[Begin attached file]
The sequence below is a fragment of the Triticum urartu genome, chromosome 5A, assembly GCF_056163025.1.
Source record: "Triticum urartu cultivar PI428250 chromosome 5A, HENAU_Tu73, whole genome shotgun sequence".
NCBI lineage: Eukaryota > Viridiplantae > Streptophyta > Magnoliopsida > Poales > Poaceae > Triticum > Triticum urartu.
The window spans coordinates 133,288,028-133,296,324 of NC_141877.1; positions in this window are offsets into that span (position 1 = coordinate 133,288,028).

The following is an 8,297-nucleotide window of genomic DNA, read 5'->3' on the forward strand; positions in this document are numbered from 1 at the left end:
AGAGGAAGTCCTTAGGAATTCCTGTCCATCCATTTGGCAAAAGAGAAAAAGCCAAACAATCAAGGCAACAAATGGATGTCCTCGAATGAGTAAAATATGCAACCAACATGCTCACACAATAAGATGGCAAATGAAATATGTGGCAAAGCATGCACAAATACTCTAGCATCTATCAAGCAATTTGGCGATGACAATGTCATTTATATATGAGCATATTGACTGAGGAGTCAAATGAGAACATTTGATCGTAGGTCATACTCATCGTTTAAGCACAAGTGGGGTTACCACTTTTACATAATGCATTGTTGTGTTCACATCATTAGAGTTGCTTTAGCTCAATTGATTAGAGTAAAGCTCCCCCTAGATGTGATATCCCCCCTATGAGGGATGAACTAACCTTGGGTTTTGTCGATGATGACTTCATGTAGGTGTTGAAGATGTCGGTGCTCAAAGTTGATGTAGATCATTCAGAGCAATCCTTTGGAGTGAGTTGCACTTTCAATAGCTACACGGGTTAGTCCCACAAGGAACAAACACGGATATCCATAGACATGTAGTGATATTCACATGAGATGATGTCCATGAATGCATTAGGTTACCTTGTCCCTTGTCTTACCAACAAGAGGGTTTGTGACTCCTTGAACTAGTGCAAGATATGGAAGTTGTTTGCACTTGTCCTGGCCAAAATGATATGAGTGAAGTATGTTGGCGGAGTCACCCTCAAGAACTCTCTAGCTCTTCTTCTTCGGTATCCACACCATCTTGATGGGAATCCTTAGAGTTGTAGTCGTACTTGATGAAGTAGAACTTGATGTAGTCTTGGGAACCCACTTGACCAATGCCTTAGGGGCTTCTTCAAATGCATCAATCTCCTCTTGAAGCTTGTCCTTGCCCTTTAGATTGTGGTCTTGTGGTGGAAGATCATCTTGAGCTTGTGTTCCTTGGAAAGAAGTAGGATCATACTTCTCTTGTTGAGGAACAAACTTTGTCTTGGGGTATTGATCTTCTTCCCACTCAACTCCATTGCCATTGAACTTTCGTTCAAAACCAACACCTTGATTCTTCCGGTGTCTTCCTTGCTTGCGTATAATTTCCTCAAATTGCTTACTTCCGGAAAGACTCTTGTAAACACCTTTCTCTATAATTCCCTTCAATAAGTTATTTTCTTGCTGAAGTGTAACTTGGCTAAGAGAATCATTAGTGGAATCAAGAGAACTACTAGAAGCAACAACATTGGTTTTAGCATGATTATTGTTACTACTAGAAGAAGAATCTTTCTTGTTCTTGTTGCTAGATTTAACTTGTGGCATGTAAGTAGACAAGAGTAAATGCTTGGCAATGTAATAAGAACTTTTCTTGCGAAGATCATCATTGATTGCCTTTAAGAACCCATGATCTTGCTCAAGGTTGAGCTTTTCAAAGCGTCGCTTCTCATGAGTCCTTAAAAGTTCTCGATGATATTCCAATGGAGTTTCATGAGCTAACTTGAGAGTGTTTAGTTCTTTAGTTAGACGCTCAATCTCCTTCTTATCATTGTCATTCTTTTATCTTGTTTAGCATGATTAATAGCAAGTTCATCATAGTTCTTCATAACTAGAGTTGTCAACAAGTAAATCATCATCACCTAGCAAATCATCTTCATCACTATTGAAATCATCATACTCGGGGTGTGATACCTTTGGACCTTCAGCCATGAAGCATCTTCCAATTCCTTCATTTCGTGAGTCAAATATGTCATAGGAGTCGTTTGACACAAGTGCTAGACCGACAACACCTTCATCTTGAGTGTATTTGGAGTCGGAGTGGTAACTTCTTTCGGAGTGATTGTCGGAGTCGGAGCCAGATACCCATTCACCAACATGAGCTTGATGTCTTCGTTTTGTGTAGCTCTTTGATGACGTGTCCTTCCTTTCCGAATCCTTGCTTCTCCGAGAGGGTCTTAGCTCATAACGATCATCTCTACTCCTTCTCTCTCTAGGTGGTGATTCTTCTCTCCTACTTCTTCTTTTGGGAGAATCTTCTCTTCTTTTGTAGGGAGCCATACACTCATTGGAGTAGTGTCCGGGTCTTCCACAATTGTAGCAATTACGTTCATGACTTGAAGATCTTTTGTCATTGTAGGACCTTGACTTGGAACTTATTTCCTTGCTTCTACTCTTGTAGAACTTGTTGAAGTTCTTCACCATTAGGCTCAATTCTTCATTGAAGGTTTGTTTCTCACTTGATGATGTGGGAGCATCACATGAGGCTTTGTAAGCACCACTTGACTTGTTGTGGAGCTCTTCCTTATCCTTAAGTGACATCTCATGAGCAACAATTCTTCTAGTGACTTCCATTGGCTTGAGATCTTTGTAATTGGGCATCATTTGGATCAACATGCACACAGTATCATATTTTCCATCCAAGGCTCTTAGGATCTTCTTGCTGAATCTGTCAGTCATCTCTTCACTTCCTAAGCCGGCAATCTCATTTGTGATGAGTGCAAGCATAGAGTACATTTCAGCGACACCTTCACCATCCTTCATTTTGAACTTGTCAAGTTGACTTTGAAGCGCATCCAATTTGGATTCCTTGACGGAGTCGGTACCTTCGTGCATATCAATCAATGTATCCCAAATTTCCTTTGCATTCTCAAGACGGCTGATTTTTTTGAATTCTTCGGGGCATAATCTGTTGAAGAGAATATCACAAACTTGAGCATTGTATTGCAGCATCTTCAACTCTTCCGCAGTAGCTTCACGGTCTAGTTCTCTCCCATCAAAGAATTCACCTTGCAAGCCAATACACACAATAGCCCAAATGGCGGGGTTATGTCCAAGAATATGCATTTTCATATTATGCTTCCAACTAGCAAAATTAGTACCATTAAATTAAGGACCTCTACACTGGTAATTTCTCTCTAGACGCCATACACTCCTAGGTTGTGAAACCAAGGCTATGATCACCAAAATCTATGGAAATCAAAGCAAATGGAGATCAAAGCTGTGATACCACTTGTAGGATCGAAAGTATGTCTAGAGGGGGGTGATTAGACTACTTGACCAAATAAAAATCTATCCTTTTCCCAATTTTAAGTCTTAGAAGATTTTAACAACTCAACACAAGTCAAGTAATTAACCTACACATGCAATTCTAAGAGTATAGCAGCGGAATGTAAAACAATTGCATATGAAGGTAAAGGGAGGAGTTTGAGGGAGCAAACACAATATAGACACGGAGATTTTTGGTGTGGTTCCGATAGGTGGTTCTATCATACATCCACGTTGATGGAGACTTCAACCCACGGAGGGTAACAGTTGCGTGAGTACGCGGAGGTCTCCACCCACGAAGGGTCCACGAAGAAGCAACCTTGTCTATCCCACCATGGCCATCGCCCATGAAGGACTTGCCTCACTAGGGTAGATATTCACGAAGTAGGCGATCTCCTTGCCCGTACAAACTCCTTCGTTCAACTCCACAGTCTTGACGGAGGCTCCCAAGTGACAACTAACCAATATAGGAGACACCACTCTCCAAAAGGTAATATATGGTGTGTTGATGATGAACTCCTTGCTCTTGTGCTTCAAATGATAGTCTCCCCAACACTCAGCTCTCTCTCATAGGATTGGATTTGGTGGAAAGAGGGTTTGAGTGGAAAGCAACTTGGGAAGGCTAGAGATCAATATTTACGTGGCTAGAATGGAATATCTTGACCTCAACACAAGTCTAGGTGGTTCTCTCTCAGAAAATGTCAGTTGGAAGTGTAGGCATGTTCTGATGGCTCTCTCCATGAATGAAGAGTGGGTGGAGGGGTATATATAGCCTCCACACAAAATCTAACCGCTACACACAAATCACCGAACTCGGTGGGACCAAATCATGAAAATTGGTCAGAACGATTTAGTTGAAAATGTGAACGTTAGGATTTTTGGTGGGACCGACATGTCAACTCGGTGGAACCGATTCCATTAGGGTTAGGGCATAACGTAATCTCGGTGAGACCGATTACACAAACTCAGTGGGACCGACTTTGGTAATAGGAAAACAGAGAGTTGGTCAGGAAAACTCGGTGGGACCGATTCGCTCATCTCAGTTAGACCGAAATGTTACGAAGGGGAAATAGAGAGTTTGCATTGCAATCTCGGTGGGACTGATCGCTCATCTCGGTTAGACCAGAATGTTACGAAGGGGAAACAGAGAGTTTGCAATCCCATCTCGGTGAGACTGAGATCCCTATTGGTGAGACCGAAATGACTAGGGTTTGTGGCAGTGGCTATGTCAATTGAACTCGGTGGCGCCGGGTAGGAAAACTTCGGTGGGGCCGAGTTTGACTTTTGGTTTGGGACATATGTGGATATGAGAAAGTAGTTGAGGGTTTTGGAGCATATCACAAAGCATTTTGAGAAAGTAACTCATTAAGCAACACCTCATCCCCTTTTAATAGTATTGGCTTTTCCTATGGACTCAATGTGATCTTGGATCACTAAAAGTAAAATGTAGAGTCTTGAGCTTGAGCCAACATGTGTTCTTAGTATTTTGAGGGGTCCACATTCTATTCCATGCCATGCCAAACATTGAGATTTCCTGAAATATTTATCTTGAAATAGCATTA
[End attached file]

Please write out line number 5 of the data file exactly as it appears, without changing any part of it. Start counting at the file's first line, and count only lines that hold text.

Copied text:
The following is an 8,297-nucleotide window of genomic DNA, read 5'->3' on the forward strand; positions in this document are numbered from 1 at the left end: